In addition to attempting to contact Ms. Allen and Ms. Mitchell from my previous post (dated 1/26/13), I also sent emails out to Mr. Yora and Ms. Chehab to gain further insight and knowledge about the programs they work with. Although emails were sent out to all four pod cast speakers, I have not heard back from any of them. Follow-up emails will be sent in hopes of receiving a response. In the meantime though, I explored the “Global Children’s Initiative” on the Center of Developing Child (Harvard University) website. Listed below are several bits of information and insights I gleaned from this website.




The Global Children’s Initiative is an “international approach to child survival, health, and development” (Center on the Developing Child at Harvard University, 2012). Through joining together numerous disciplines and institutions, this Initiative is attempting to address the needs of all children, as well as advocating for an investment in “the root of economic productivity, positive health outcomes, and strong civil society in all nations” (Center on the Developing Child at Harvard University, 2012). It focuses on three main areas:

  • influencing high-end policymakers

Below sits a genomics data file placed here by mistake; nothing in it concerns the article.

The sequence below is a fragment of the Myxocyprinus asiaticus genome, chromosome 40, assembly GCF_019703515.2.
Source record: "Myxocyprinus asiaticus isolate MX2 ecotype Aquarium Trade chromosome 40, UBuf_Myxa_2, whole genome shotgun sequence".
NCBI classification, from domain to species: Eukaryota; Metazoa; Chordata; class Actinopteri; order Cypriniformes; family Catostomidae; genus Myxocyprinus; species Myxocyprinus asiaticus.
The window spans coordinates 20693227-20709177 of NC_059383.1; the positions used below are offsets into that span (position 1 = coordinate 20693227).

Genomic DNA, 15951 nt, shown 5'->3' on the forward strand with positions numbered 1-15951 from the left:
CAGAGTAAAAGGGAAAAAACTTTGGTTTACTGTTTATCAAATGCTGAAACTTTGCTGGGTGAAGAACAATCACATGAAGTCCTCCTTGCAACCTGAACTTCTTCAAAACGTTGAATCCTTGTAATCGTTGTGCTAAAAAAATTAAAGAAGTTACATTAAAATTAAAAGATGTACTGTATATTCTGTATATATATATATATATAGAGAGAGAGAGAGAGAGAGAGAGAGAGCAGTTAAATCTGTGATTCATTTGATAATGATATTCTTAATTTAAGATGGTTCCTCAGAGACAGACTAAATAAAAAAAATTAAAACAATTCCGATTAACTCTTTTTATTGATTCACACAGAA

• supporting various projects and research
  • creating leadership “capacity in a child development research and policy” (Center on the Developing Child at Harvard University, 2012).

Based upon these three areas, there are numerous activities being created that fall into one of these three categories:

  • early childhood development
  • child mental health
  • children in crisis and conflict situations (Center on the Developing Child at Harvard University, 2012)

After reading thoroughly about this international initiative, I gained several new insights about child development and the field of early childhood education:

Early childhood education requires many players from numerous fields for ideal success, quality, and effectiveness. 

  • While the knowledge and hard work from teachers directly influences children and their families, there are many sources that play indirect roles in the world of early childhood education. Without these participants, the success of early learning would not have reached the level it has today. The Global Children’s Initiative works with a variety of people, ranging from researchers to public leaders. Through this multi-level collaborative effort, early childhood education is able to reach children and families through quality education and care. Without this collaboration, I can now see how this field wouldn’t advance.

Teacher professional development needs to increase throughout the world, not just in the United States.